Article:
In a move certain to raise the hackles of academicians as well as the Left, the Mamata Banerjee government has decided to restructure the history curriculum in the state's schools by removing all reference to Marx and Engels, the founders of Communism, as well as Russia's 1917 Bolshevik Revolution, from the textbooks.
Instead, the focus will be on non-political history, like women's history and the history of sports. This has been suggested by the Trinamool Congress government's school education syllabus committee, which had been asked to suggest ways to modernise the syllabus and lessen the burden of unnecessary topics.
The committee has also recommended that instead of Karl Marx and the truly epochal Russian revolution, higher secondary students in government schools should read about the historical background of Latin America, anti-apartheid icon Nelson Mandela and the Chinese revolution.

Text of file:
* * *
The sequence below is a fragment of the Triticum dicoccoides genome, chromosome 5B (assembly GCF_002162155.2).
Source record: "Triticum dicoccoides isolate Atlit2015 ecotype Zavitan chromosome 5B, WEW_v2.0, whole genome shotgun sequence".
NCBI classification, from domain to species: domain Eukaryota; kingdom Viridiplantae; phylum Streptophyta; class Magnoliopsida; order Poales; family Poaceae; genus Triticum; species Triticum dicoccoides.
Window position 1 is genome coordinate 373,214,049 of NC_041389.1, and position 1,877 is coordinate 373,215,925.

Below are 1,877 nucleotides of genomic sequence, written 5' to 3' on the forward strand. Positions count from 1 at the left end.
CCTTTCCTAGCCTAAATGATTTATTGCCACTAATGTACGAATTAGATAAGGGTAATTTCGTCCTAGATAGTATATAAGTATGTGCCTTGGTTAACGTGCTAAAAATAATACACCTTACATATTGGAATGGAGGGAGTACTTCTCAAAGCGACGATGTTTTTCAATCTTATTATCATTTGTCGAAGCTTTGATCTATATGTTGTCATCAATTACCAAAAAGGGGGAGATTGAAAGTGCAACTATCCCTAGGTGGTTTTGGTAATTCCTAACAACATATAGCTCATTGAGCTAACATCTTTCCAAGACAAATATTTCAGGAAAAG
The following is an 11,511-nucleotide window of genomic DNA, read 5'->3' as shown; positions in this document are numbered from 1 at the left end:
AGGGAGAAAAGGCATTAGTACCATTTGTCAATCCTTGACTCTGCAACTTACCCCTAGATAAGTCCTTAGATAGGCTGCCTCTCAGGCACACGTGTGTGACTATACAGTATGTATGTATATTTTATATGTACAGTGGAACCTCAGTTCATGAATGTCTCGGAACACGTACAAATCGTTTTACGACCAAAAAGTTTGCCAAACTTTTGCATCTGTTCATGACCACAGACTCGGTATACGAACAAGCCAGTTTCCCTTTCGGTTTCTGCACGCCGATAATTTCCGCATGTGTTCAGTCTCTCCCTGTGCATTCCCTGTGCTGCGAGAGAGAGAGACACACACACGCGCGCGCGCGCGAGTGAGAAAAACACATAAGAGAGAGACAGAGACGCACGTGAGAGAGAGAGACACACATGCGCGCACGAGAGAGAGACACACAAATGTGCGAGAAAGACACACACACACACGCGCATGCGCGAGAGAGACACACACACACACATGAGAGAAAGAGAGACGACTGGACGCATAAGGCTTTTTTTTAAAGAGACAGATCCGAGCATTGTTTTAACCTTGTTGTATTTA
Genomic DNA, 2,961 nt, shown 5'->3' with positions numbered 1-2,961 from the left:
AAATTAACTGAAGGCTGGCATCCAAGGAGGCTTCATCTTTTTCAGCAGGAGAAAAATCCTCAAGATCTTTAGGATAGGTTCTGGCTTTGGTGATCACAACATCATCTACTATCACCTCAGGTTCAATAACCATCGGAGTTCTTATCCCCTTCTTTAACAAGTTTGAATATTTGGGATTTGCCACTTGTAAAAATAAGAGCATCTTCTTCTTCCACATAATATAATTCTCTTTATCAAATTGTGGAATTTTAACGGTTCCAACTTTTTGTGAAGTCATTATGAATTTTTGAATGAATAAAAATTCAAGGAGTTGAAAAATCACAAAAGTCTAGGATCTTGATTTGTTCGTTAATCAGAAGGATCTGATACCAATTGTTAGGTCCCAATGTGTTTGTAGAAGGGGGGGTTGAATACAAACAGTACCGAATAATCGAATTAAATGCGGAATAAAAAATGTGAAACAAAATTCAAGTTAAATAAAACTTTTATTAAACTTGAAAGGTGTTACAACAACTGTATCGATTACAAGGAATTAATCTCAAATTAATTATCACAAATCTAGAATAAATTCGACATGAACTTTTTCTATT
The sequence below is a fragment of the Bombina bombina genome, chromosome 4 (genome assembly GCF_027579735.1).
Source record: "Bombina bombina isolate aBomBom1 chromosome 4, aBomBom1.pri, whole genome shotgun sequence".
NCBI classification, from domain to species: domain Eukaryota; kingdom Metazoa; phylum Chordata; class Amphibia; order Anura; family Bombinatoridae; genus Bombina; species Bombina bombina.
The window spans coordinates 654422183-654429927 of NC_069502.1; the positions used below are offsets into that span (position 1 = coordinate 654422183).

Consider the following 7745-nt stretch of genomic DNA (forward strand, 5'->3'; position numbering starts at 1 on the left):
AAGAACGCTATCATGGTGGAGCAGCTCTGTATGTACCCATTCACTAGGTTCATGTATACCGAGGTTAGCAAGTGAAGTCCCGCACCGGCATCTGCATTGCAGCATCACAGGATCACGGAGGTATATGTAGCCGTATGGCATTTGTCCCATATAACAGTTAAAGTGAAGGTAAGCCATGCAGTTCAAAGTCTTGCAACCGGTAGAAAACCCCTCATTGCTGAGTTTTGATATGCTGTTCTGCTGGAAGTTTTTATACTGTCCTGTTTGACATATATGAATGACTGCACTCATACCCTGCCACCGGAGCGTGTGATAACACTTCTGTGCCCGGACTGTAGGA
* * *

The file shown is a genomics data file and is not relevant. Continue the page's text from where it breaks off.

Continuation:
The state government claims that it is only attempting to "correct the imbalance" in history textbooks in the state schools. Syllabus committee head Avik Majumdar said, "We have tried to give our history syllabus a balanced approach. If there was any excess of anything, including Marx, it has to be done away with."
The Communist Party of India (Marxist) expressed shock at Banerjee's decision. Veteran leader Somnath Chatterjee slammed the West Bengal government, saying that "Mamata's move will keep students aloof from one of the finest ideologies."
Defending the state government, Trinamool MP Dereck O'Brien also made it clear that the government was not trying to doctor history, "Marx, I believe, should be studied as a historical phenomenon, but not at the expense of the Mahatma, and not at the expense of Mandela ... Bengal is redressing balance, not doctoring history. History doesn't begin with the Bolsheviks and end with the Basus and Bhattacharyas. History preceded them and will survive them," O'Brien said.
This is the second controversial move by Banerjee regarding dissemination of information. Recently, it had banned certain English newspapers from state libraries.